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from the other; for the literal and temporal covenant not only prefigured, but also incorporated, the spiritual and eternal covenant; it was the sign, the envelope, and the instrument of it. Bishop Sherlock, therefore, and Lord Barrington, waste much time and labour in pointing out what part of the text was restricted to the literal covenant, and what part of it contained the spiritual covenant; for both are united, and run parallel to each other, and, like the husk and the fruit, the one encloses and contains the other, and is the emblem and the harbinger of it, almost throughout the entire of the Mosaic account of them. And this holds in some degree with regard to his writings in general. "For as the righteousness was twofold, (for he says, as touching the righteousness of the law blameless) and the faith two-fold, (for he says, from faith to faith) and the adoption two-fold, (whose is the adoption, he says) and the glory two-fold, (for if that which is done away was glorious, much more that which remaineth is glorious) and the law twofold, for he says, the law of the spirit of life hath made me free, and the service twofold, (whose is the service, he says, and serving God in the spirit) and the covenant twofold, (for I will make a new covenant with you) and the holiness twofold, and the baptism twofold, and the sacrifice twofold, and the temple twofold, and the circumcision twofold; so also the grace was twofold; but the first were the types, and the others the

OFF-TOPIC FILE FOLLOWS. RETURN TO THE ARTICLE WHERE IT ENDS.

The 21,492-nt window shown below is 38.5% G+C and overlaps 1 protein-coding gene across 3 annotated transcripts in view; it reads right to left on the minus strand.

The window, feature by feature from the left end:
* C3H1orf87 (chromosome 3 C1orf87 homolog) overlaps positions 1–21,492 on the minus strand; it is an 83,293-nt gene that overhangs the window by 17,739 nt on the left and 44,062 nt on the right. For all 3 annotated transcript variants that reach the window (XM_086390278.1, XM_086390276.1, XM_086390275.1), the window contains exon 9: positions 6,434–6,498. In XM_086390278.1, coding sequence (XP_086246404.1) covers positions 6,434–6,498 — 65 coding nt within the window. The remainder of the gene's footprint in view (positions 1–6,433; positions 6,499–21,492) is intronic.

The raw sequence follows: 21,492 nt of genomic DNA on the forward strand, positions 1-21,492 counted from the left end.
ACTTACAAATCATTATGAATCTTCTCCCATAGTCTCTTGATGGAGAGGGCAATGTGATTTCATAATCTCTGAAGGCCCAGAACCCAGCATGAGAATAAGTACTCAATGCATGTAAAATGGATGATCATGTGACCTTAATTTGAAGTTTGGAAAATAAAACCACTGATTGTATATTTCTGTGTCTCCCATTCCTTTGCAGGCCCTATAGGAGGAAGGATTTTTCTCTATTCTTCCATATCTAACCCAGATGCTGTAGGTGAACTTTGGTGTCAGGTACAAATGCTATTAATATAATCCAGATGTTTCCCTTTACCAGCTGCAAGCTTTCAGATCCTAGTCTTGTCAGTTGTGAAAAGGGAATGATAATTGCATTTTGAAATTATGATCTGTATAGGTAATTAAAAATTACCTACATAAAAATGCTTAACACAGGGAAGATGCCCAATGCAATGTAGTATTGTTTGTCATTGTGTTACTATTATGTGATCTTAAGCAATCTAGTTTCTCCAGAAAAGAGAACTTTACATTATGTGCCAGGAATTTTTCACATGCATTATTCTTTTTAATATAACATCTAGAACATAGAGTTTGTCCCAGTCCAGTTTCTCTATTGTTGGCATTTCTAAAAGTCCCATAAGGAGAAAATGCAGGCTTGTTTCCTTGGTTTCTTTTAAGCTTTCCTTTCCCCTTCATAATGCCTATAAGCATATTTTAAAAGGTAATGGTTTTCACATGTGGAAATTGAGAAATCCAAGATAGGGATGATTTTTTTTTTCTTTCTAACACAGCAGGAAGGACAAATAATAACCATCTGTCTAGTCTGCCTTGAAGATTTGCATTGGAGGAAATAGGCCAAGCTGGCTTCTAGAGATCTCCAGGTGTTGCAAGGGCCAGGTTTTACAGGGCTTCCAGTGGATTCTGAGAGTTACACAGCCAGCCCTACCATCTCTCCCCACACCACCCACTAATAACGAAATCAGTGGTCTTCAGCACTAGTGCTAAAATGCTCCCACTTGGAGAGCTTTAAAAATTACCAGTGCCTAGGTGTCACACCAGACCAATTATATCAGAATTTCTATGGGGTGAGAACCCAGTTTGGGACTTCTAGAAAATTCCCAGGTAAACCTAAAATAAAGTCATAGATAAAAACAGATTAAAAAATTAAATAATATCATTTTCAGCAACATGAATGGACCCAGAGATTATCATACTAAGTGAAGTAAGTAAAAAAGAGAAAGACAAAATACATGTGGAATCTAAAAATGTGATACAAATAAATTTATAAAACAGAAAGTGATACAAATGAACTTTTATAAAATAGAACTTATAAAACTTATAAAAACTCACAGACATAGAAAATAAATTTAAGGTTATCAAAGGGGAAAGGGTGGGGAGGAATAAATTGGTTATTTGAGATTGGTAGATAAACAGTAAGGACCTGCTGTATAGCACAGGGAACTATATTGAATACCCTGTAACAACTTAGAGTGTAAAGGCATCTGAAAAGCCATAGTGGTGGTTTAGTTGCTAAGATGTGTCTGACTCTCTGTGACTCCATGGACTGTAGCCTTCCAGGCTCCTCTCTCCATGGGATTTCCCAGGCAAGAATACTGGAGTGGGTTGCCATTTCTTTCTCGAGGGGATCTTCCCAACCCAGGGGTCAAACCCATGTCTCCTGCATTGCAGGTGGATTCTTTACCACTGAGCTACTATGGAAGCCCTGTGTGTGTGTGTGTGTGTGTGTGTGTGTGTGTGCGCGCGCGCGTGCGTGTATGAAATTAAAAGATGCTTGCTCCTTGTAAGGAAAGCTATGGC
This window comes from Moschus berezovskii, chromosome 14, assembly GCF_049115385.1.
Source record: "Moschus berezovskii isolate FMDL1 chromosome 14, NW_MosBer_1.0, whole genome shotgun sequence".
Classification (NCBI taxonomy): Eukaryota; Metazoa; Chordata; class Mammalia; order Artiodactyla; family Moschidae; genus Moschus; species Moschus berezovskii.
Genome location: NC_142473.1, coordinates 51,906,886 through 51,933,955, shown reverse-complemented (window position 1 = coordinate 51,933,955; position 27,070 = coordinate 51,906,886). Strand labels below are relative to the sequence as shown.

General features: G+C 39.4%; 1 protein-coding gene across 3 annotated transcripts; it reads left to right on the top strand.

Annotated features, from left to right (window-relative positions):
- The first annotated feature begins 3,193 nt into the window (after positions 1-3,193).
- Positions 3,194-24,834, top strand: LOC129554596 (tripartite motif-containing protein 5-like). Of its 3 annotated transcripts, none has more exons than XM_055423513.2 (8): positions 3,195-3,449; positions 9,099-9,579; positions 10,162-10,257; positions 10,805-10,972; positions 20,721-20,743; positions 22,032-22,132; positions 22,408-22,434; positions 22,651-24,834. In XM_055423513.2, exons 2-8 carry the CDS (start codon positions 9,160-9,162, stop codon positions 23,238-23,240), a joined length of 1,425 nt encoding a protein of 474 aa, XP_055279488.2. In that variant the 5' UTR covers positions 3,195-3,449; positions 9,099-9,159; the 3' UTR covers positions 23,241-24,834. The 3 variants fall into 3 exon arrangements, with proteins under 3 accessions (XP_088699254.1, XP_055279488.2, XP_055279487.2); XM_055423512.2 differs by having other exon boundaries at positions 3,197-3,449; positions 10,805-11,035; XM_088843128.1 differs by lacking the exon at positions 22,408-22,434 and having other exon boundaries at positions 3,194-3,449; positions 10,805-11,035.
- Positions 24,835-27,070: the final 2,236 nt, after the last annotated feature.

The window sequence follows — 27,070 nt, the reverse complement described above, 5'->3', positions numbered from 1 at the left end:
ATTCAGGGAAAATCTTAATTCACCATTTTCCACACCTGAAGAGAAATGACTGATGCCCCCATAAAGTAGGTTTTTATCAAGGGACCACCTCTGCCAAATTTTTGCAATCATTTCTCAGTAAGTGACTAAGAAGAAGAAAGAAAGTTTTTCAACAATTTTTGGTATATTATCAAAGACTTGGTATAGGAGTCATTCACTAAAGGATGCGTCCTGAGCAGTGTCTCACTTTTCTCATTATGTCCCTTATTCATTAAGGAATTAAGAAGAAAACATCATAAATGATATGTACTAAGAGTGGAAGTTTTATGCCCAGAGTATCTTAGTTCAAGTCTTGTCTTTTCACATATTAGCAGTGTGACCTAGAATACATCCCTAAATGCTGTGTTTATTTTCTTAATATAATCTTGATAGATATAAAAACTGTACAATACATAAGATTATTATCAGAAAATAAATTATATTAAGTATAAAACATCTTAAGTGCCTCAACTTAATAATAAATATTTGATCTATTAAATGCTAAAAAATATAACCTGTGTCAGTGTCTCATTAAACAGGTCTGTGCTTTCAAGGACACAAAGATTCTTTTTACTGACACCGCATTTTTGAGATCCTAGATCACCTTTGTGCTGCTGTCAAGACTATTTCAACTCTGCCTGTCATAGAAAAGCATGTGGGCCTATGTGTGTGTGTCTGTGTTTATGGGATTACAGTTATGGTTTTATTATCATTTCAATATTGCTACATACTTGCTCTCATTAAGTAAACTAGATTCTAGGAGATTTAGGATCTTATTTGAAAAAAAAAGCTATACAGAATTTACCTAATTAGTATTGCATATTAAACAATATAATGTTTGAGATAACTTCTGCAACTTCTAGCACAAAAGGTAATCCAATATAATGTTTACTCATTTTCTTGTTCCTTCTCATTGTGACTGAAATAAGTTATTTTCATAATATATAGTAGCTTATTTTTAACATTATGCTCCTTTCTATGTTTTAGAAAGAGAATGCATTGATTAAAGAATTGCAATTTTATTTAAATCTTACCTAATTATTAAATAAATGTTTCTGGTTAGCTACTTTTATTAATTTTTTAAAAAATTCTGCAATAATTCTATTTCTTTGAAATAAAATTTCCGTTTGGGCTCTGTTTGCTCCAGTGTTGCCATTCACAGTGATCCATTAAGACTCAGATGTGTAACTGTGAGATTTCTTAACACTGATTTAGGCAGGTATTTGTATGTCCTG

truth." He might have added so also prophecy was twofold. And many prophecies are rendered extremely intricate and obscure by writers and commentators not sufficiently adverting to these circumstances, as will be shewn more particularly in respect of our Lord's prophecy concerning Jerusalem.
The promise and oath unto David," of the seed of thy body will I set on thy throne," furnishes another remarkable instance and proof of prefiguration. David could not have limited, with any ground or even semblance of reason, the entire end and meaning of God's solemn oath and promise to the no very uncommon nor unlikely event of being succeeded by his son. And Solomon was necessarily in his estimation, as in that of subsequent prophets, and of the church in all ages, the pledge and the precursor of the true Son of David, and the true and mystical King of Israel," of whose kingdom there shall be no end."
* ώσπερ γαρ ην δικαιοσυνη, και δικαιοσυνη (κατα δικαιοσυνην γαρ, φησι, την εν νομῳ γενομενος αμεμπτος) και πιστις και πιστις (εκ πιστεως γαρ, φησιν, εις πιστιν) και υἱοθεσια, και υἱοθεσια (ὧν ἡ υἱοθεσια, φησι) και δοξα, και δοξα (ει γαρ το καταργουμενον δια δοξης, πολλῷ μαλλον το μενον εν δόξῃ) και νομος, και νομος (ὁ νομος γαρ, φησι, του πνεύματος της ζωης ηλευθερωσε με) και λατρεια, και λατρεια (ὧν ἡ λατρεια, φησι' και παλιν, πνευματι θεῷ λατρευοντες) και διαθηκη, και διαθηκη (διαθησομαι γαρ υμιν διαθηκην καινην) και άγιασμος και άγιασμος, και βαπτισμα και βαπτισμα—και θυσια και θυσια, και ναος και ναος, και περιτομη και περιτομη, ούτω και χαρις και χαρις' αλλα εκείνα μεν ὡς τυποι, ταυτα δε ὡς αλήθεια. CiRYSOSTOM. Homil. 14. in Johannem.